The purpose of the recruitment process is to establish a pool of qualified candidates to meet the needs of the school system. It focuses on strategies for attracting and retaining the best qualified people for the specific positions available. The amount of recruitment necessary depends on such factors as enrollment growth and decline, staff turnover, and program design. Recruitment is not only a primary responsibility of the human resources function but, when coupled with the selection process, is considered by many practitioners as the most time-consuming responsibility. Human resources directors in one state named the recruitment process as their highest-ranked job responsibility (Norton, 1999); 93% of the directors so responded. And 55% of the directors named recruitment, selection, and assignment as consuming the greatest amount of their time.

In the 1980s, decreasing student population resulted in the need to implement a reduction in force (RIF) of teaching personnel; there was an excess of teachers in the majority of teaching specialties. Presently, in view of teacher shortages in most teaching areas, the recruitment of talented personnel assumes an ever-increasing role of importance. Severe teacher shortages increase the competition for quality personnel and make an effective recruitment program even more necessary. New talent sources must be identified and tapped. A recent statewide study of school superintendents (Norton, 2001) revealed that the lack of qualified teachers was the major problem facing them.

The recruitment process begins by establishing policy guidelines during the planning process that direct such specific activities as developing recruitment resources, implementing application procedures, establishing formal interview and evaluation procedures, and designing appropriate staff involvement strategies for each of these activities.. Technology has entered the recruitment process in a variety of ways. The competition for attracting quality personnel has led many school districts to develop such recruitment technology as CD-ROMs that tell about the school district and certain of its attractive features, such as its class size, teacher induction process, student clientele, and information related to parental support. Costs for the production of such material are being offset in many instances through the use of advertising; various sponsors, for example, pay to have their logos on the CD-ROM.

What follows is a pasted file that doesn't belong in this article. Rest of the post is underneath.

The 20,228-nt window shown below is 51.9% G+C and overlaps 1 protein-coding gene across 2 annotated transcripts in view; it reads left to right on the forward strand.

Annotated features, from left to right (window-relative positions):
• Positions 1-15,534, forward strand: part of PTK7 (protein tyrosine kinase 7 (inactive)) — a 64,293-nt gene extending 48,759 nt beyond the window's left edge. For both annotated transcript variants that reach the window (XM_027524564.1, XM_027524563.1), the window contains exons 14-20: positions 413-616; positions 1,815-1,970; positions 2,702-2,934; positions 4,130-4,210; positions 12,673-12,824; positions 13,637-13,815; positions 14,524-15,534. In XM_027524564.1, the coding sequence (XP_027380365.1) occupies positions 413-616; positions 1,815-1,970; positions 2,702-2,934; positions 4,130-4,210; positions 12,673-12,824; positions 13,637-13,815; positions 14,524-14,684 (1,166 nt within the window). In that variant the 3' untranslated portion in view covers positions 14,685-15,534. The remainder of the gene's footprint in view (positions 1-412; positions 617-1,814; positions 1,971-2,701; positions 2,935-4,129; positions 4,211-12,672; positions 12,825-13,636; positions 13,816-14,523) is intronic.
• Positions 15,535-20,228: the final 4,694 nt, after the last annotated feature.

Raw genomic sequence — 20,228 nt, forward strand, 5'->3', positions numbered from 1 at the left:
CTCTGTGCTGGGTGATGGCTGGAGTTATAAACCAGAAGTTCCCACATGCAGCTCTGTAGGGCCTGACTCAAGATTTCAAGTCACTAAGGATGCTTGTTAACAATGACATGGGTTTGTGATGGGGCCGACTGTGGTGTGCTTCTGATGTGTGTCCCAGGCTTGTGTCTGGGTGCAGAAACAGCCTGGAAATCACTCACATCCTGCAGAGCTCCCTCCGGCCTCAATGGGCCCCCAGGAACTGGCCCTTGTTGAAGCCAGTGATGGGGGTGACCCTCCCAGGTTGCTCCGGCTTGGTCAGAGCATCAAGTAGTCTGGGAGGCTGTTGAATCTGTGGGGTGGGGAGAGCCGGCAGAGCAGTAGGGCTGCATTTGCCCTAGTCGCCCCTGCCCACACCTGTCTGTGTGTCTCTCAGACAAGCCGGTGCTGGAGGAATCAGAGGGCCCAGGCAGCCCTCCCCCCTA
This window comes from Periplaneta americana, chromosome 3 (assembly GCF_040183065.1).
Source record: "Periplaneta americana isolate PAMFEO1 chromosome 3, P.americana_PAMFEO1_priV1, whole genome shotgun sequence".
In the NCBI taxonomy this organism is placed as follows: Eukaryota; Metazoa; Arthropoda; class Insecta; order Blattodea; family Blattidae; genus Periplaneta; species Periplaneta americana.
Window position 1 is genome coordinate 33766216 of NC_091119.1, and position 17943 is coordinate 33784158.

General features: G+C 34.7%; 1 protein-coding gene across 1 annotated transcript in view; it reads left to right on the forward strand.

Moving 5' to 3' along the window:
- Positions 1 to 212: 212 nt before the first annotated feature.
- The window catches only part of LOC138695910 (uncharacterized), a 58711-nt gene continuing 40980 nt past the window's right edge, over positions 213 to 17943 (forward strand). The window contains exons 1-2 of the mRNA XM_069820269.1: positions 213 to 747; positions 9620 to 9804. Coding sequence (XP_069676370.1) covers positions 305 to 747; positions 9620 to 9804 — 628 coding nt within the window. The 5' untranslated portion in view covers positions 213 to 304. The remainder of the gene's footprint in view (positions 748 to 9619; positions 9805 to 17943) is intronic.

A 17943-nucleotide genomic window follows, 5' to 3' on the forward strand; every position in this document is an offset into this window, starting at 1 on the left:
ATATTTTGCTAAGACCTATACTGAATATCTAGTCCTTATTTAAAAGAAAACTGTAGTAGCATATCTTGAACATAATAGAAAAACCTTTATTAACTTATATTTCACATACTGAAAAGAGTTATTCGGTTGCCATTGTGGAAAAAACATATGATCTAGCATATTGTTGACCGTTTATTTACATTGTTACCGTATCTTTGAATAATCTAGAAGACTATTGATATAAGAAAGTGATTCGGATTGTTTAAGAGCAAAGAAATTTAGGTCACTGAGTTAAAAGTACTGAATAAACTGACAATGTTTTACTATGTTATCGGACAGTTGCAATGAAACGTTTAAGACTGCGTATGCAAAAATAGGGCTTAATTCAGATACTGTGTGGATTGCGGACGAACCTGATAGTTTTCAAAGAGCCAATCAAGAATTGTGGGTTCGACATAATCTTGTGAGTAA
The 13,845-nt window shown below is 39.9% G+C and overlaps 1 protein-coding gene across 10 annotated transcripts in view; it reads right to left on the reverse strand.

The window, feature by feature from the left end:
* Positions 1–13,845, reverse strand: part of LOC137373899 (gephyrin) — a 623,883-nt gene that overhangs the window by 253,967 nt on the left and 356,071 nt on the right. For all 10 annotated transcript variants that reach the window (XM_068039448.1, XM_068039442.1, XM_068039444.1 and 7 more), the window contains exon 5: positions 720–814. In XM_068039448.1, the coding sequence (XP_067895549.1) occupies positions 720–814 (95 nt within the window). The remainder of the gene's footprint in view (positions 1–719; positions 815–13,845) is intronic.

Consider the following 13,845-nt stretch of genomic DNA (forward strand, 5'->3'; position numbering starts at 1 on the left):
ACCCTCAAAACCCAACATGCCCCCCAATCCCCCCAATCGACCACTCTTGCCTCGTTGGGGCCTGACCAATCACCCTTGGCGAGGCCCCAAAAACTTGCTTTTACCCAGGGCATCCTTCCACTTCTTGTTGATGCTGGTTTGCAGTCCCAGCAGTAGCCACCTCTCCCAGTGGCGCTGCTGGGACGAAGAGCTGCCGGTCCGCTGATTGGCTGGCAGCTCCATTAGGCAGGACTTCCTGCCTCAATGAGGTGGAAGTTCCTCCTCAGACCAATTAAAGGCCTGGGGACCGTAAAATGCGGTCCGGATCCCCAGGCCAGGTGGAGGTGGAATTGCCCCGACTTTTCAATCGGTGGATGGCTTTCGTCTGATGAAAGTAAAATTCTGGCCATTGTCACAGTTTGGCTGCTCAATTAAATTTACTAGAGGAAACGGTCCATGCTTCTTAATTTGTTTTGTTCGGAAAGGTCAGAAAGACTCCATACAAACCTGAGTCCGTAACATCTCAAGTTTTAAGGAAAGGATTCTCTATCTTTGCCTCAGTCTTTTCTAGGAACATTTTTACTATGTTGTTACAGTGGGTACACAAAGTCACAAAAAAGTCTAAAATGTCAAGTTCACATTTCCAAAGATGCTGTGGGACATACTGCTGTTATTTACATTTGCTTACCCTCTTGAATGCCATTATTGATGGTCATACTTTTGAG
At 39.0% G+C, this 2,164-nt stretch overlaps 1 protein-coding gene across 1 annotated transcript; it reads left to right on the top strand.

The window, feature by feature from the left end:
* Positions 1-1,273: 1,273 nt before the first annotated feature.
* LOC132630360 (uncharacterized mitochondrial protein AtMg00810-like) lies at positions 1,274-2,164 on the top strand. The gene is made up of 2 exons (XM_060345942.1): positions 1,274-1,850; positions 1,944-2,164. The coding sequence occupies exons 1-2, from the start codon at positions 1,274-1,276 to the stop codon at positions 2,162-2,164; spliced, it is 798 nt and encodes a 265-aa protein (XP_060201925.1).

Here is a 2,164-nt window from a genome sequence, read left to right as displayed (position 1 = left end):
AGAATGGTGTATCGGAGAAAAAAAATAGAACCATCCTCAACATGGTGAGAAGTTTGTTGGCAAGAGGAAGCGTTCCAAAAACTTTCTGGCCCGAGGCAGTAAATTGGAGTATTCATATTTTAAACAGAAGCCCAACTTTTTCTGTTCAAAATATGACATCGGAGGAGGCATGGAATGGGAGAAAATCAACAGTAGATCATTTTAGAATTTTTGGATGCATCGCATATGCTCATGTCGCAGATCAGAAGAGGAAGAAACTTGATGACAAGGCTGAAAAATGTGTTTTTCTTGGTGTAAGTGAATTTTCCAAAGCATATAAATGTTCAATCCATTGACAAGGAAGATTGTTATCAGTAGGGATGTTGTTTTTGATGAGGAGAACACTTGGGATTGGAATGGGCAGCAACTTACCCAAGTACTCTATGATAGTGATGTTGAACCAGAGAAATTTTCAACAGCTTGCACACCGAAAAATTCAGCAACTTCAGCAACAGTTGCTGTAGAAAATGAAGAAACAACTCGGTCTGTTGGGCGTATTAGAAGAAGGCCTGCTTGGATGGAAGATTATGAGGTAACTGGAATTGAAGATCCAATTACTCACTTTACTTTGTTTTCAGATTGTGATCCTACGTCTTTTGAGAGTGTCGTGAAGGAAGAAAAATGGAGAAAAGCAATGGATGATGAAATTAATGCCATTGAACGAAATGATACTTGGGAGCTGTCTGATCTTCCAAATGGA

Although the process of recruitment is shared by the central human resources unit and personnel in other units of the system, it continues to be administered primarily by the central human resources unit. A major question facing the human resources function presently is related to the reform and restructuring issue related to school governance. With the increase of site-based management within local school districts, has the responsibility fro recruitment been shifted more to local schools? Study results indicate that, although the staff selection, evaluation, development, and assignment processes are increasing as site-based responsibilities, the induction, negotiations, and recruitment processes have not followed that trend (Norton, 1999).

SELECTION OF PERSONNEL: How does the school system determine the best person for a specific position? Does selection depend primarily on individual perceptions of an applicant’s qualifications or are there “tools” that lead to staff selection on a more scientific basis?

Selecting the right person for the right job is a basic responsibility of effective human resources administration. Many potential administrative and staff problems of a school system can be avoided through an effective selection process. In addition, effective personnel selection serves to reduce the major costs related to the retraining of inadequately prepared employees. When asked to cite their most important tasks, human resources administrators most often mention “the selection of personnel.” Selection necessitates attention to matters other than merely filling vacancies. Although placing the right person in the right job is a primary objective, such considerations as staff load, staff balance, and staff diversity are significant. Background checks and investigations are important activities of the screening process. Fingerprinting and searches of an applicant’s past for prior criminal convictions or other unethical practices are commonplace.